His mornings start the same as millions of others around the planet: The alarm goes off, he climbs out of bed, gets morning coffee… But as he glances out the window before starting his short commute to work, Scott Kelly‘s view is one that few people have had the privilege of enjoying first hand.
On Sept. 15, Kelly, the commander of the International Space Station, passed the halfway mark of a one-year mission on the orbiting laboratory. The one-year mission began in March 2015, enabling the most detailed study of long-duration human spaceflight to date.
The average International Space Station expedition lasts four to six months. Kelly and Roscosmos (Russian Federal Space Agency) cosmonaut Mikhail Kornienko are spending a full year on the station, not only to advance knowledge of our world, but also to conduct science on themselves — measuring changes in motor skills, eyesight, fluid shifts in their bodies and basic neurology. These investigations on the world’s only microgravity lab are crucial to preparing humans for exploration of deep space, including our journey to Mars.
The Payload Operations & Integration Center at NASA’s Marshall Space Flight Center in Huntsville, Alabama, has been with them every step — and the 2,736 orbits — along the way. In Huntsville and around the globe, hundreds of experts work on the ground to ensure the success of science operations on the space station. For the one-year crew mission, and for every expedition, the POIC team begins months ahead of each expedition to plan and coordinate investigations on the space station, making sure astronauts have the resources necessary to succeed and produce results that benefit people on Earth and pave the way for deep-space exploration.
While one of the investigations from the first six months opened up another collaborative avenue for NASA flight controllers, it also presented new challenges for the team.
“Probably one of the biggest hurdles was coordinating, planning and executing the first session of the Fluid Shifts study,” said Becky Grimaldi, payload operations manager at Marshall for space station Expeditions 43 and 44, each of which ran about three months. “Fluid Shifts examines the various fluids moving around the body in microgravity and pressures it can put on organs such as the eyes and brain. In orbit, the experiments involve activities in the Russian segment of the station and we had not done those types of operations before. We needed to coordinate with our Russian counterparts a lot more than usual.”
These investigations astronauts perform on themselves are providing new insights into the human body and how it reacts to long-duration space travel. Data from these studies will affect all aspects of the journey to Mars, which could last two and a half to three years. These investigations carry potential benefits for humans on Earth, from helping patients recover after long periods of bed rest to improved monitoring for people whose bodies are unable to fight infections.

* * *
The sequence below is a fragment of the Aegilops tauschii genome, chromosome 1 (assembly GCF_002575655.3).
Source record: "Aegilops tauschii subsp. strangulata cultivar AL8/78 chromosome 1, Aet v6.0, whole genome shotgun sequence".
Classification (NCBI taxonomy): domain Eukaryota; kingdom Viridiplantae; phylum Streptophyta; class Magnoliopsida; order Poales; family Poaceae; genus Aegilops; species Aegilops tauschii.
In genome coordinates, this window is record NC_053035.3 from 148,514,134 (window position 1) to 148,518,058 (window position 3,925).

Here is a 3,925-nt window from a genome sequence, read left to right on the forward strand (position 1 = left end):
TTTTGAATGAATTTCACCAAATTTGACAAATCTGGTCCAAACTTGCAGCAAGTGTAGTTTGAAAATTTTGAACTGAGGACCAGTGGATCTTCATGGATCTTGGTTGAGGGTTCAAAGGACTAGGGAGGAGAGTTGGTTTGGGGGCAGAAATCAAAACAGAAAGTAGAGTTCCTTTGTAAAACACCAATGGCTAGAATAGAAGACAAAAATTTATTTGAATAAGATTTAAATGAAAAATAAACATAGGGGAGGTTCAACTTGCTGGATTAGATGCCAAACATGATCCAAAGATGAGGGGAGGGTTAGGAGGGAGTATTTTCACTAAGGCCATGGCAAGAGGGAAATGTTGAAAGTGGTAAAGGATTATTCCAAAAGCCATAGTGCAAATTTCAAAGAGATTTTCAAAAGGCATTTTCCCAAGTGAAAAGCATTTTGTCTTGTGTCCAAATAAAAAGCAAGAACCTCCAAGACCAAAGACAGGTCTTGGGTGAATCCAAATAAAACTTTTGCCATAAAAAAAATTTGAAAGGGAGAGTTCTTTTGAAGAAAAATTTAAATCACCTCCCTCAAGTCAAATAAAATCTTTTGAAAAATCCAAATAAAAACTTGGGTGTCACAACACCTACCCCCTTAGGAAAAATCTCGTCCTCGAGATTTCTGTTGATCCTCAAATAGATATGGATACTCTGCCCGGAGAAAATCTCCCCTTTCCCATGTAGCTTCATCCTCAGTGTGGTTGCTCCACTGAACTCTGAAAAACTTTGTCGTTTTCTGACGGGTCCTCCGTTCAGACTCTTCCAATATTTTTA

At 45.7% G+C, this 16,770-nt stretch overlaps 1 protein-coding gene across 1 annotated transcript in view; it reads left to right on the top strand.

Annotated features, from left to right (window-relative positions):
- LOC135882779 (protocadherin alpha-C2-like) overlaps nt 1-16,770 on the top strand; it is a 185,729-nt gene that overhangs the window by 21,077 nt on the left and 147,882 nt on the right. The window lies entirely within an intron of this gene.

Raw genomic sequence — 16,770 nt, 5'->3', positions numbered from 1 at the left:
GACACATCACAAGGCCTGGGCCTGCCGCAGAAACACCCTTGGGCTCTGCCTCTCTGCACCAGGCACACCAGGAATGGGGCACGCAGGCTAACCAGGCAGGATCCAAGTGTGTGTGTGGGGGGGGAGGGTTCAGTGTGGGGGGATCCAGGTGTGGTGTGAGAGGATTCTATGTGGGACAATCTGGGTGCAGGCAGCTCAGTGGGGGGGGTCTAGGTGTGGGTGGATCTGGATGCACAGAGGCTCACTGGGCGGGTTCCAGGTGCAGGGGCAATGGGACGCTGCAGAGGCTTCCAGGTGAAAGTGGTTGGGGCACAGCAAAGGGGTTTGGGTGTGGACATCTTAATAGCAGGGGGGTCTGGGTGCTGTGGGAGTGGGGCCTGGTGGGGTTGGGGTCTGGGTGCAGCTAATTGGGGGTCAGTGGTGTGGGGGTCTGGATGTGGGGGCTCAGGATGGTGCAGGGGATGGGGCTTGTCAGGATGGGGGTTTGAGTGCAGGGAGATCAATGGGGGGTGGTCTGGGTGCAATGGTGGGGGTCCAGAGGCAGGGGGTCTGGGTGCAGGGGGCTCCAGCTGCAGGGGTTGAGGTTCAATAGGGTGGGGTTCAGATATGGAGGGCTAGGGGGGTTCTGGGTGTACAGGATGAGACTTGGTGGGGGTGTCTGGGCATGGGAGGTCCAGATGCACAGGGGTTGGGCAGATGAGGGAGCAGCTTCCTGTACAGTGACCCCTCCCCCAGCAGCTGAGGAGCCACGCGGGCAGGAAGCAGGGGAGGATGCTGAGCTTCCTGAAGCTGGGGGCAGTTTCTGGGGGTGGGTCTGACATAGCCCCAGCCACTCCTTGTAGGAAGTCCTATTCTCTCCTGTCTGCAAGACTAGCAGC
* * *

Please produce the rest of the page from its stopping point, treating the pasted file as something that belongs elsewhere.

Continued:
In fact, Scott Kelly will investigate illness on the space station in the coming months with assistance from his twin brother on Earth. Mark Kelly is also a veteran NASA astronaut who flew on four space shuttle missions.
“We’re conducting a lot of science comparing two people with identical DNA,” said Stephanie Dudley, a payload operations manager at Marshall who will take over lead duties from Grimaldi for the next expedition. “We sent up the first flu vaccine on board for Scott to take this autumn, and Mark will take the same injection on the ground so we can compare the two and find out if microgravity alters the effectiveness of such medicines. Since astronauts don’t usually fly on a mission longer than six months, every bit of data we acquire for the rest of this mission will be new information.”
Science performed on the space station now is helping NASA prepare for future deep space missions, and the POIC at Marshall is critical to that research, benefiting space exploration as well as life on Earth.
The POIC is essentially NASA’s mission control for science aboard the space station, with flight controllers on hand 24 hours a day, 365 days a year to help astronauts in orbit and scientists on the ground with hundreds of investigations.
More than 2,400 scientists from over 83 countries have conducted more than 1,700 investigations on the space station because it is a laboratory with unique characteristics such as a microgravity environment, a great view of Earth, and direct exposure to space.
Hubscher, an ASRC Federal/Analytical Services employee, supports the Office of Strategic Analysis & Communications.